Maternal passive immunity is a type of naturally acquired immunity during pregnancy that is passed through the placenta to the fetus, and through breastfeeding. Immunization is often required shortly after birth to prevent diseases in newborns. Most vaccines require more than one dose because maternal antibodies can block the induction of active vaccine responses during the first year of life, potentially reducing immunity. These vaccines may contain some components of the inactive proteins of a virus which when exposed to a child, can stimulate the immune system to react as if there is a real infection. If the child is ever exposed to the actual disease, the child’s body should recognize it, and fight the exposure.
Each year, the Centers for Disease Control and Prevention (CDC) publishes their current recommendations for childhood vaccine schedules. Following immunization schedules is important, because immunizations provide the best possible degree of protection to children from preventable illnesses
Nurses play an important role in patient education and promoting healthy lifestyles. Today’s post will provide a quick overview of the current recommendations by the CDC for childhood vaccines.
What Childhood Vaccines are Recommended by the CDC?
The CDC recommends various vaccines, with several of them requiring multiple doses at specific ages. The CDC has created a detailed immunization schedule for Birth-18 Years Immunization Schedule | CDC that highlights the specifics of the age, dose, and frequency of childhood vaccines. Current recommendations by the CDC include the following vaccines:
- Hepatitis B (Hep B) vaccine
- Rotavirus (RV) vaccine
- Diphtheria, Tetanus, and Acellular Pertussis (DTaP) vaccine
- Haemophilus Influenzae Type B (Hib) vaccine
- Influenza vaccines (annual shots)
- Inactivated Poliovirus (IPV) vaccine
- Measles, Mumps, and Rubella (MMR) vaccines
- Varicella (VAR) vaccine
- Hepatitis A (Hep A) vaccine
- Tetanus, Diphtheria, and Acellular Pertussis (TDaP) vaccine as a booster for adolescents
- Human Papillomavirus (HPV) vaccine
- Meningococcal (MenACWY) vaccine
- Meningococcal B (MenB) vaccine (recommended for specific populations and is best determined by children’s physicians)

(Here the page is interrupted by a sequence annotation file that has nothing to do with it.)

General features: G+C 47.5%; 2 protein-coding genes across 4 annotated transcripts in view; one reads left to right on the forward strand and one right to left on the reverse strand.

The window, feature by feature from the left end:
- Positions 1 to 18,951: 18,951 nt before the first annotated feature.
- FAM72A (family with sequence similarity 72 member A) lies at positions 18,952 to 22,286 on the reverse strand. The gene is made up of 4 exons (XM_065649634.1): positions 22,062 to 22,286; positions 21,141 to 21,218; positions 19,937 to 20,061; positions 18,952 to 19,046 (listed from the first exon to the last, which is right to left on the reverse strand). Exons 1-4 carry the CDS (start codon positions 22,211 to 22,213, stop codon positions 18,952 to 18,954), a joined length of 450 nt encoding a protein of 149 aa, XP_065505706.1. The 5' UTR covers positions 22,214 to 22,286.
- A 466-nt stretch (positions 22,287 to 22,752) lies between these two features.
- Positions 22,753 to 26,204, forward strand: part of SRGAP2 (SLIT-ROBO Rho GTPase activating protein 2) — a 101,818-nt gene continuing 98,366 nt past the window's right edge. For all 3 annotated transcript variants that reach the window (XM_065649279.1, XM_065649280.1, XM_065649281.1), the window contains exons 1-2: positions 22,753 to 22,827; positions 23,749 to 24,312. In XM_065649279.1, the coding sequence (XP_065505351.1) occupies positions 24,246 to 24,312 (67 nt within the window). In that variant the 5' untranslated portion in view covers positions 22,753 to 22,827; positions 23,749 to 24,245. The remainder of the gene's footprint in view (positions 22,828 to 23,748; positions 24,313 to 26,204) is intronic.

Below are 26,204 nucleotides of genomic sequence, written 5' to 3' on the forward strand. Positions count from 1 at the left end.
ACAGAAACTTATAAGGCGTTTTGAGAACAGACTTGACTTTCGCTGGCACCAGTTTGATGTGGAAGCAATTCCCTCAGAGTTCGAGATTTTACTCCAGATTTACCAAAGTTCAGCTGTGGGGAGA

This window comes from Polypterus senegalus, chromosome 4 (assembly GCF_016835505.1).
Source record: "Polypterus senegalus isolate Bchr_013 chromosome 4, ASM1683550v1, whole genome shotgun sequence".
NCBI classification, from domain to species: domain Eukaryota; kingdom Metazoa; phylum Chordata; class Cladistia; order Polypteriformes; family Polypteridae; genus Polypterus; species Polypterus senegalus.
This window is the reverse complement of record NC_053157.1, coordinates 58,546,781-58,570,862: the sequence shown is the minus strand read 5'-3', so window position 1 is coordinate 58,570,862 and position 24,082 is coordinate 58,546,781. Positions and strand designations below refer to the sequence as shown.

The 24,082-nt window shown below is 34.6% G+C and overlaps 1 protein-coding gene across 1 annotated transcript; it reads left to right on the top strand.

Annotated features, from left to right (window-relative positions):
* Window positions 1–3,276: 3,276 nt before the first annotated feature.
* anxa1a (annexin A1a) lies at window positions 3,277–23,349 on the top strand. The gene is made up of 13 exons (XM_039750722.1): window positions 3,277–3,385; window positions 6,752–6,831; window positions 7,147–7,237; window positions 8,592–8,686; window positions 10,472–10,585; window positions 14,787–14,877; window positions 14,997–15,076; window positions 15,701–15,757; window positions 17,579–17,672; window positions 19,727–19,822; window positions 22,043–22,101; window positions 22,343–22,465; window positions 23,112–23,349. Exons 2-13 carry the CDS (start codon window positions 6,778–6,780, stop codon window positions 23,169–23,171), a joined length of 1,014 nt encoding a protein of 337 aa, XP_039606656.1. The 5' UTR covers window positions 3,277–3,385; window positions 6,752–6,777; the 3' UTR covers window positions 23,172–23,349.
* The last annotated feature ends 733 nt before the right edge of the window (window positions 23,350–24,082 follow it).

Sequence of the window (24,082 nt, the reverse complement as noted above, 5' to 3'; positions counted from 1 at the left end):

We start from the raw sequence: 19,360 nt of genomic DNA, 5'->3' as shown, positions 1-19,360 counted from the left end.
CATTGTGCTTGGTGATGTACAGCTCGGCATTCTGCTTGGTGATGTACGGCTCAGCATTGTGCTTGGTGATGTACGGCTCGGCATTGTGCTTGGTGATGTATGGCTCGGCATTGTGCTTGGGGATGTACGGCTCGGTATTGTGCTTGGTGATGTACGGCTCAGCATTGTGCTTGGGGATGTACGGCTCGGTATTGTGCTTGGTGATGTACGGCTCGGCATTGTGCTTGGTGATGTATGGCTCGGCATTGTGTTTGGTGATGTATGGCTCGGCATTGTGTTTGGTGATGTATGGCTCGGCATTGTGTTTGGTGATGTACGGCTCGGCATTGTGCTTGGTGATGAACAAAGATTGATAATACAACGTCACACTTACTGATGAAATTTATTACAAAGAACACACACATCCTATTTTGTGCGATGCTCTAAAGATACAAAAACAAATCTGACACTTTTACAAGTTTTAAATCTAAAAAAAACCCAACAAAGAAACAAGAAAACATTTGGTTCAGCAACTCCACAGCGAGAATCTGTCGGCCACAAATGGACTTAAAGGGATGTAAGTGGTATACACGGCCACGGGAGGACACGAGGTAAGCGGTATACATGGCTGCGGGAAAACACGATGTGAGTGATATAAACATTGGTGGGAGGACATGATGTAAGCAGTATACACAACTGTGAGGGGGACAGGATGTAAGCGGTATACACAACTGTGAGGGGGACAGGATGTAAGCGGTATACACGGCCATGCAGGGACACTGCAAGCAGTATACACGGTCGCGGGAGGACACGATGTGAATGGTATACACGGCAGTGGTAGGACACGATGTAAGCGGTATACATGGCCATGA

- Pneumococcal Polysaccharide (PPSV23) vaccine
- Dengue (DEN4CYD) vaccine
The CDC has an Advisory Committee on Immunization Practices (ACIP), which meets three times each year to study the most recent scientific research regarding various vaccine-preventable diseases. The CDC makes changes to the childhood vaccination schedule based on ACIP recommendations. The same schedule gets approval from other organizations, such as the American Association of Family Physicians (AAFP) and the American Academy of Pediatrics (AAP).
The CDC has made some changes to the childhood vaccine schedule, including new recommendations for the measles, mumps, and rubella vaccine, varicella vaccines, and Haemophilus vaccines.
What Role do Nurses Play in the Vaccination Process?
Patient education is every nurse’s responsibility. Nurses have the most contact with patients and their family members, and as such, nurses have a responsibility in providing education on vaccine schedules and vaccine safety.
A nurse’s role in the childhood vaccination process includes:
Nurses interact the most with patients and their family members. As the primary point of contact, nurses are also the best resource to deliver patient education regarding the CDC’s childhood vaccination recommendations to parents. By staying updated with the latest recommendations by the CDC, nurses can educate their patients and the patient’s family members on the efficacy, safety, and necessity of childhood vaccines.
Nurses may also be relied on for the safe handling, storing, and administering of vaccines to children. Pursuing the relevant training to perform these tasks efficiently is just one of the important aspects of becoming a successful pediatric nurse. Prior to administering any vaccine, a nurse must take note of the patients’ allergies, medical history, and previous vaccine administrations.
After a vaccine is administered, a nurse must provide adequate monitoring for reactions. Experiencing a reaction to a vaccine is rare, but if it occurs, the nurse must be readily prepared to treat the symptoms.
Pursuing nursing continuing education courses to expand your skills can help you become better equipped to deliver quality patient care and education on childhood vaccines. Online nursing CEUs like those offered at Fast CE For Less at https://fastceforless.com/ce-courses-for-nursing/ can help you expand your knowledge in your nursing field.